A large Munsterlander in a field training for bird hunting

A Large Munsterlander Profile

A little known breed, the Large Munsterlander is big on natural talent and good looks.

This series of Project Upland hunting dog breed profiles focuses on the hunting characteristics that set one breed apart from another, understanding that within a breed individual dogs may vary in temperament, conformation, instincts and abilities.

Original purpose

The Grosser Munsterlander was developed near Munster, Germany, where it served as an all around gun dog bred for upland and water work. The breed stemmed from the German longhaired pointer after the black coat color was banned from the German longhair club and a group of hunters decided to continue breeding the black and white coated pointers.

Large Munsterlanders are not a bigger version of the small Munsterlander breed; each breed has its own history and standards. LMs are black and white, with their coats referred to as either “plated” — patches of solid black hair with the areas between them primarily white; or “ticked” — plates of solid black hair with black specks or black roan between them. Their heads are generally solid black with smoother hair and more feathering on the ears. Most large Munsterlander tails are full length, but the breed standard allows for a quarter of the tail to be docked as was traditional in the past.

According to the Large Munsterlander Association of America, under supervision of the parent clubs over 80 LMs have been imported from Europe and over 2,000 puppies have been registered in North America.

Hunting style and temperament

Large Munsterlanders are adept at pointing, tracking and retrieving, and are adaptable to a variety of game, weather and terrain. In general, they are known to hunt at a medium range and medium pace, adjusting as the cover requires. LMs take to water and retrieving naturally, and some hunters have also noted a natural tendency to back. In Germany they are often used for big game tracking.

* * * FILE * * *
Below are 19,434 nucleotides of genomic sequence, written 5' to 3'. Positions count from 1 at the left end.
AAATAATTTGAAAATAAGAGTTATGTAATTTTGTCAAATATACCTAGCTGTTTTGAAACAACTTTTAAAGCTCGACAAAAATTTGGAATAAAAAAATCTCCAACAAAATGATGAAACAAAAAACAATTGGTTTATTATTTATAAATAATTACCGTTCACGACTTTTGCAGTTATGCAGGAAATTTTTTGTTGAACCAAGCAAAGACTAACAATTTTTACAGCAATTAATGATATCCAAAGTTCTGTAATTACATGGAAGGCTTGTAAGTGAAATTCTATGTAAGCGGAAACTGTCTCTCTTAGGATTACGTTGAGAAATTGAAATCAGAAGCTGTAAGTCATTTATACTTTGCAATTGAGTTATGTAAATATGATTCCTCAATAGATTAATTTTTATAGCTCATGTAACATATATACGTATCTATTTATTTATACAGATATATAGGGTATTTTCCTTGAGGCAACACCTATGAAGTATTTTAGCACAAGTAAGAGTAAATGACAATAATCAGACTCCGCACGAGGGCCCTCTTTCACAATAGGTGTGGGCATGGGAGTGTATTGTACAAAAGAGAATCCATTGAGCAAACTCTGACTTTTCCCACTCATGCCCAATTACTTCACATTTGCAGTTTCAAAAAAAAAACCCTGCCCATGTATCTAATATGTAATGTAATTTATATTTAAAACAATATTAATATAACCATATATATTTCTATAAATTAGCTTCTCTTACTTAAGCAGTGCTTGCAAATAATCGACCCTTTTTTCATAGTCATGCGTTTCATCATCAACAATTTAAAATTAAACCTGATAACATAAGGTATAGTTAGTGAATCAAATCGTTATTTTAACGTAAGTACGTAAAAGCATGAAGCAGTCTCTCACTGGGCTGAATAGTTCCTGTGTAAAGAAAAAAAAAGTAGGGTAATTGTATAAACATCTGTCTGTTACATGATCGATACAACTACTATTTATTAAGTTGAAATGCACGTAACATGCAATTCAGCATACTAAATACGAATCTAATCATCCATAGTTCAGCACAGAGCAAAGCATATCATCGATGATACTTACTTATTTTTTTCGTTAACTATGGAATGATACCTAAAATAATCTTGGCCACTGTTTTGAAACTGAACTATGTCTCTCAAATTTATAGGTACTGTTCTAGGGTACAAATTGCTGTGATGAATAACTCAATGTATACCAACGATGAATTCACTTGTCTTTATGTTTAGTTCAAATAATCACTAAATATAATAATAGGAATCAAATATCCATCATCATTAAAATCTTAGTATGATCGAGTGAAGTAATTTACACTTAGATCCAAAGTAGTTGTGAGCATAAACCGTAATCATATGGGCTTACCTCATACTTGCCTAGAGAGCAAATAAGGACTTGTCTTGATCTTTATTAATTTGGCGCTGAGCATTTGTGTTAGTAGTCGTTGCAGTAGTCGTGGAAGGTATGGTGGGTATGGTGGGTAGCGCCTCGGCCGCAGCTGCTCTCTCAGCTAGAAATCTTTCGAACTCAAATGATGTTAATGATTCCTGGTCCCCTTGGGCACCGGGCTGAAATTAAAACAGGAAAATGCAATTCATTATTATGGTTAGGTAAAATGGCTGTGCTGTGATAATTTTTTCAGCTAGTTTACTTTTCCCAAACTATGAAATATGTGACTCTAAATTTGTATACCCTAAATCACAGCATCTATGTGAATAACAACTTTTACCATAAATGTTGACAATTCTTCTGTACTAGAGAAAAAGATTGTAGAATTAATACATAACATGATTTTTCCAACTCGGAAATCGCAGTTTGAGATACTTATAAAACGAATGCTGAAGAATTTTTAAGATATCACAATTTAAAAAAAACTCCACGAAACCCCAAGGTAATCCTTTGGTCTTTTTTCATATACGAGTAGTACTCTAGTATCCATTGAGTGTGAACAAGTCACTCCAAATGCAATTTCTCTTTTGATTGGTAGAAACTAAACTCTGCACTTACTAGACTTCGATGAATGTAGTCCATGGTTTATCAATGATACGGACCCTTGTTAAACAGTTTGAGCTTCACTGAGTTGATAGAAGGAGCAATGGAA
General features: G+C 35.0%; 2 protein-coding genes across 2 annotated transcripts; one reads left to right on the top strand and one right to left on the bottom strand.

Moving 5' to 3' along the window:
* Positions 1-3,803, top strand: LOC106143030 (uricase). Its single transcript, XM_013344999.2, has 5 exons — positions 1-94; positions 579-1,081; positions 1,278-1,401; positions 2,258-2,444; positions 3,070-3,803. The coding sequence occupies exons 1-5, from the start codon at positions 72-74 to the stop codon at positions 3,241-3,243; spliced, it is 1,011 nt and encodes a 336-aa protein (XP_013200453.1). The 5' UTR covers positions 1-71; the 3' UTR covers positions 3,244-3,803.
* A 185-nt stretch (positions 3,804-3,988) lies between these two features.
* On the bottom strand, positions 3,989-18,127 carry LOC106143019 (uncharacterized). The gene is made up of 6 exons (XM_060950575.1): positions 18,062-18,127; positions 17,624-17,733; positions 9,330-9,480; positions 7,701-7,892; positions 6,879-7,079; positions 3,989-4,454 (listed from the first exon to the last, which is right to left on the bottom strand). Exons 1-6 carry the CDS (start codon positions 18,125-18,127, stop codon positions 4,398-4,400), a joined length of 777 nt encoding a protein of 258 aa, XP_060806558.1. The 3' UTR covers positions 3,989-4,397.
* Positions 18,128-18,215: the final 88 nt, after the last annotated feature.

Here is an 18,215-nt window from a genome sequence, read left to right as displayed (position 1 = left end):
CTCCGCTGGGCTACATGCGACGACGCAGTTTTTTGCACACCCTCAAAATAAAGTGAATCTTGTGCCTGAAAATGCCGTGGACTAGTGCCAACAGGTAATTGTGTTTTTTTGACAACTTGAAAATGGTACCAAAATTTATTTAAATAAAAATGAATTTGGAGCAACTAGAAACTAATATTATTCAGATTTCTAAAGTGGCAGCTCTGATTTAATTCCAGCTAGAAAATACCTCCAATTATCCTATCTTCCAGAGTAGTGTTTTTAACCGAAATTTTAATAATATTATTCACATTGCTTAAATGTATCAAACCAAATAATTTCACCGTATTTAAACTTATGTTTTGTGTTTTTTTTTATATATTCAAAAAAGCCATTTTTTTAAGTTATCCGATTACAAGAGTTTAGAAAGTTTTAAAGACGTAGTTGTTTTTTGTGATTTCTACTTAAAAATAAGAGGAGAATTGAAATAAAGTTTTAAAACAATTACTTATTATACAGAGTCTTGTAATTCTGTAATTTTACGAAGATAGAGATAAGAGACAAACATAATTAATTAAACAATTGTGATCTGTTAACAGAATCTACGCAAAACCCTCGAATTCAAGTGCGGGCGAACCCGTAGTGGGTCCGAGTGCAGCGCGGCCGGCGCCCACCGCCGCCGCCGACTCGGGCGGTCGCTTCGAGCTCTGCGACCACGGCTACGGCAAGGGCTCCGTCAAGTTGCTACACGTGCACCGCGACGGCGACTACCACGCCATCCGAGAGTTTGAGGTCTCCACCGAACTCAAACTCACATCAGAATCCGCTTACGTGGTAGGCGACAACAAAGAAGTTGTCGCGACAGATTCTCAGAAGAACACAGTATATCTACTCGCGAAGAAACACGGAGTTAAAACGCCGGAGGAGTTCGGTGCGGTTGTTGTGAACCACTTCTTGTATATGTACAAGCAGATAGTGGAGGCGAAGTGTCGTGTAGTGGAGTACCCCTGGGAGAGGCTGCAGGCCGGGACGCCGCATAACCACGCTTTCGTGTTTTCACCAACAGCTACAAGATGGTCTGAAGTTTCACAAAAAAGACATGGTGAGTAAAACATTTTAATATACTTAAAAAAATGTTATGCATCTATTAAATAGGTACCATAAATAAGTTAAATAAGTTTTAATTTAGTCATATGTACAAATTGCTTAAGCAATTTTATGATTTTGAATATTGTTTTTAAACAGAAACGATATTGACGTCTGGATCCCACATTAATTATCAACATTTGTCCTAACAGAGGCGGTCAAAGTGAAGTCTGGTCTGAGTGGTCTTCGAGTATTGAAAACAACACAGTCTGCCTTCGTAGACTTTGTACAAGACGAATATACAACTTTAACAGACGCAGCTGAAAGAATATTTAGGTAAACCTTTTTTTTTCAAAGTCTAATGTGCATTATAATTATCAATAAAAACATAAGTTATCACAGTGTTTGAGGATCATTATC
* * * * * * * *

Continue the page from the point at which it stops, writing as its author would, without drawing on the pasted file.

In the field, large Munsterlanders are intelligent and responsive to the hunter. With regular exercise,  they are calm and easygoing at home. Compared to the small Munsterlander, LMs are less excitable and independent, more laid back and handler-oriented.

Traits important to hunters

Size

Height range for the large Munsterlander is  23-25 inches at the shoulder; weight ranges from 50-75 pounds.

Coat

Beautiful in its length and markings, the large Munsterlander coat should be medium long, flat and dense. It serves best in mid-range climates, not too thick for warm weather running and not too thin for cool water temperatures. It is not ideal for extremes of hot or cold. Like all longer haired coats, the large Munsterlander’s coat traps burrs, briars, and field matter.

Maturity

Large Munsterlanders are uncomplicated when it comes to their training and can take a standard amount of pressure. They do best with a positive approach.

Health Risks

Common to large breed dogs, hip dysplasia can occur in the LMs but getting a dog from parents that have been screened can minimize that risk. Cataracts have been identified as a potential health problem in the breed.

Finding a Good Breeder

There are far fewer large Munsterlanders than small Munsterlanders in the U.S. The Large Munsterlander Association of America and the Large Munsterlander Association of Canada are the best resources for locating a breeder. The American Kennel Club does not recognize the breed.

Last modified: October 24, 2019

3 Responses to :
A Large Munsterlander Profile

  1. Lance Olson - Skandia Jahthund Fine Gun Dogs and Preserve says:

    Fabulous hunting companion and family dog.

  2. Greg McNeal says:

    Thanks for writing the Article, Nancy, it was well done and informative. We are an LM breeder located in Central Maine and have two female LM’s and enjoy them very much. We just whelped the last LM litter of the year — 9 puppies. They are headed to their new families this week. A total of 67 LMs born this year in the U.S. Always appreciate the recognition of such a rare breed.

    Greg and Stephanie McNeal
    Square One Kennel
    (207) 592-8047

  3. Dale says:

    I can’t say enough good things about this breed. I was lucky to find a good breeder locally and my dog has been an amazing addition and is turning into a fine bird dog.

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